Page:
Keeping a business in the black, even when it is a Fortune 500 corporation, is no easy feat. The need to retain existing customers, bring in new customers, keep sales high, and make sure that both suppliers and employees are paid consistently all determine the success or failure of a business. For those who enjoy planning out money flow, a career as a financial officer allows you to determine the trajectory of a company’s health over years and even decades. The rewards for good finances speak for themselves, with US News Reports reporting that financial managers average no less than $100,000 in salary per year.
When you want to control millions or even billions of dollars, you had better believe that a corporation will only hand over the fiscal reins when you have the education necessary to put their money where your mouth is. The Bureau of Labor Statistics claims that a four-year degree along with more that five year’s experience is needed to rise to the upper echelon of financial management and direction. Get started early on by applying to a good university with a strong track record of graduate job placement. A business management degree can be a good educational background, but it is recommended to pursue a degree in finance or accounting in order to understand the numbers behind corporate cash flows. Once you have finished your undergraduate degree, it is highly recommended that you pursue a master’s degree in your business field or pursue an MBA. Concentrate on finance or accounting instead of management, since you will need to be in charge of the figures instead of the employees.
Begin To Work
Look For Advancement
You may find job satisfaction and security in a small business or as a solo accountant, but to become the money manager at a large corporation you will need to look at companies with a chance for career advancement. Focus strictly on accounting and money management in the first few years of your career, but after establishing yourself as reliable and dependable, you want to nurture a management job track. Take on projects that involve managing or co-managing other employees so that you begin to gain the necessary skills that upper-level executives must have.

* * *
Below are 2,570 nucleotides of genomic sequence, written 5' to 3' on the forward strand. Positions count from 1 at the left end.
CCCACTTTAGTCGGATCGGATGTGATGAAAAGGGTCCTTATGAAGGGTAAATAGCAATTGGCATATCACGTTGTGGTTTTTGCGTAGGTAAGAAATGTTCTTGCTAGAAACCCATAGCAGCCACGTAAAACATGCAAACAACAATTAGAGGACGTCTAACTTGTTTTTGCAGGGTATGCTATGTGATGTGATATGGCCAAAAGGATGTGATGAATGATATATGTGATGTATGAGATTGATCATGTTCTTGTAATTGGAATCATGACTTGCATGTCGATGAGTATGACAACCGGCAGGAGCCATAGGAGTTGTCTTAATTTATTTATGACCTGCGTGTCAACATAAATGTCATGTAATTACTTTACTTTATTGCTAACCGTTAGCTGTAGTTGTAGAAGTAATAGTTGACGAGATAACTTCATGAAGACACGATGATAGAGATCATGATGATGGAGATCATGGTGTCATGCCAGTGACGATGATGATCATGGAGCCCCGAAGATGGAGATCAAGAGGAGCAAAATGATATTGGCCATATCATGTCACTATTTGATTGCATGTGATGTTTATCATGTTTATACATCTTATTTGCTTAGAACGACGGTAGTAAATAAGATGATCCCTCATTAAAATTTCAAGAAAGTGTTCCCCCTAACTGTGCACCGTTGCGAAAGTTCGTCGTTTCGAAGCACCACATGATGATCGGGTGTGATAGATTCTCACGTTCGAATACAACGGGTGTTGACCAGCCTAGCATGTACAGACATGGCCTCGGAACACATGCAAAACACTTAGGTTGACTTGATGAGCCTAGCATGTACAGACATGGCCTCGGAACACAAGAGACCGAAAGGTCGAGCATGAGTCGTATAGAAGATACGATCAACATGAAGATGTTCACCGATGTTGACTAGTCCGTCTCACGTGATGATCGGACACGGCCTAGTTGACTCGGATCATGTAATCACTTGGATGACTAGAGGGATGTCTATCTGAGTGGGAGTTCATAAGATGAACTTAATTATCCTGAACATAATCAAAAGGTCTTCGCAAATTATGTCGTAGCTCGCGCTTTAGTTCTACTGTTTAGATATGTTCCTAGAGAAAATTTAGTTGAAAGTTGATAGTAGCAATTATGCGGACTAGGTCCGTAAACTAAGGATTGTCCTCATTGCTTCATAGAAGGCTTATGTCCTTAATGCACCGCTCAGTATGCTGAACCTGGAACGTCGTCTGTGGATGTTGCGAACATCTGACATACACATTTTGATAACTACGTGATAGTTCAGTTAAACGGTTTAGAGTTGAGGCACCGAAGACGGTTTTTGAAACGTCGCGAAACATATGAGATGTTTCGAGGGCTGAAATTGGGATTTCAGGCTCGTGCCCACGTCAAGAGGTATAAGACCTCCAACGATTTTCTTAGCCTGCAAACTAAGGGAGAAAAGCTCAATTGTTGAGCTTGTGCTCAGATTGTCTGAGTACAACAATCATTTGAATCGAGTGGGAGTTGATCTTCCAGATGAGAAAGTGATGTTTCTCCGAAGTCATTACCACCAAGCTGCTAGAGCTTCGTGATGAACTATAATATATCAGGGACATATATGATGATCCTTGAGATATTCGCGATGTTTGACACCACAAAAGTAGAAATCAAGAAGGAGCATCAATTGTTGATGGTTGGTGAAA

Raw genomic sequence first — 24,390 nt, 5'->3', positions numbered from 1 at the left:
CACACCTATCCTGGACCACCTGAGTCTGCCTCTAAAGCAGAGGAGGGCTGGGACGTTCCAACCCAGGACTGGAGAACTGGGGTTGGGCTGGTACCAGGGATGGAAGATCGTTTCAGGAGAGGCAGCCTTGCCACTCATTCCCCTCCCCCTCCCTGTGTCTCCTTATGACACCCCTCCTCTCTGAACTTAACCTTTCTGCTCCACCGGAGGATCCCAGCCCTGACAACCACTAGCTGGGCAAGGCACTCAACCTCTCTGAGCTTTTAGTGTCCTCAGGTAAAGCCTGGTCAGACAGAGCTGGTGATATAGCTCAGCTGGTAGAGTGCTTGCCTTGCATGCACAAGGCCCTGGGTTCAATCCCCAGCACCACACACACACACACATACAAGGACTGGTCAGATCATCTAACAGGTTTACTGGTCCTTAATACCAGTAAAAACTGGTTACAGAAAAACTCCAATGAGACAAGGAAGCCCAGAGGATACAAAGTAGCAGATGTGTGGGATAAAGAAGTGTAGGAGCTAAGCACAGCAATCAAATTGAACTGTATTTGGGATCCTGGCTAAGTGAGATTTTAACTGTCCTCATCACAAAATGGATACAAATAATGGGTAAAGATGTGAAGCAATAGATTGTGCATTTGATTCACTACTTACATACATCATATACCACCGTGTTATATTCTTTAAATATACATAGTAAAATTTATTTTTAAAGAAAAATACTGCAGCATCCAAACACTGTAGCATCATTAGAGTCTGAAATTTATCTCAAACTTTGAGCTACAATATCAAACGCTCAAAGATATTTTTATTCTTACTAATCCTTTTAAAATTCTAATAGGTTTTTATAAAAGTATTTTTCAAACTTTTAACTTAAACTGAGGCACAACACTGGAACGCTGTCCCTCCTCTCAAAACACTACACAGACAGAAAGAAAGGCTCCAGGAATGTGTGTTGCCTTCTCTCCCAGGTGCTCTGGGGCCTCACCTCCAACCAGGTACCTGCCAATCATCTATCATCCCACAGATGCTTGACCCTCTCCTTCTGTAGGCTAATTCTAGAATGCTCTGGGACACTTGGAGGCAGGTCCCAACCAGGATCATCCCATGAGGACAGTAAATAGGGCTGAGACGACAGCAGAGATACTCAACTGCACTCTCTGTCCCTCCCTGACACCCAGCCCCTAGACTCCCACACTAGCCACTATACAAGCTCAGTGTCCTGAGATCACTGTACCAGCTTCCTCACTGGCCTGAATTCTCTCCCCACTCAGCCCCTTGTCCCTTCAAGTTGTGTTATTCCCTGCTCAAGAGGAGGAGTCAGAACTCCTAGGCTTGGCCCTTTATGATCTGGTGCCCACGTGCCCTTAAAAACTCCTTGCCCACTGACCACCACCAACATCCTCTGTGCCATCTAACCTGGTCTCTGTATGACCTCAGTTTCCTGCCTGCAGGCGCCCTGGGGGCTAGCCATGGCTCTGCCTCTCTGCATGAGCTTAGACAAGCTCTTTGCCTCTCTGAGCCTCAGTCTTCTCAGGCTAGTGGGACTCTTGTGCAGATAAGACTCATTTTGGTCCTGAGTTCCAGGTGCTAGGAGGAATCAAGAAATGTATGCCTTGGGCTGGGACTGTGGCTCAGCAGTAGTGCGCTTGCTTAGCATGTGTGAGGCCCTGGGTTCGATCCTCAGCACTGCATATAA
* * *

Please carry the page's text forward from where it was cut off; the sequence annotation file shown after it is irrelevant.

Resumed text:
Only a few financial officers will remain at one company for the duration of their entire career. Do not be shy about looking for new jobs with greater responsibilities, management, and salary. Climb the ladder as steadily as possible, and do not be worried about setbacks. Look for companies that have routine turnover in middle management, since these will offer new positions sooner rather than later. Whenever you have worked at a particular company for longer than five years without any hint of promotion on the horizon, think about changing employers.
It can take fifteen years to become a financial officer. Always work to the best of your capability, but do not overburden yourself physically and psychologically with your work. Remember that each job is a stepping stone and not a final solution, so that you work based on a career goal instead of trying to attain the top level in your current situation.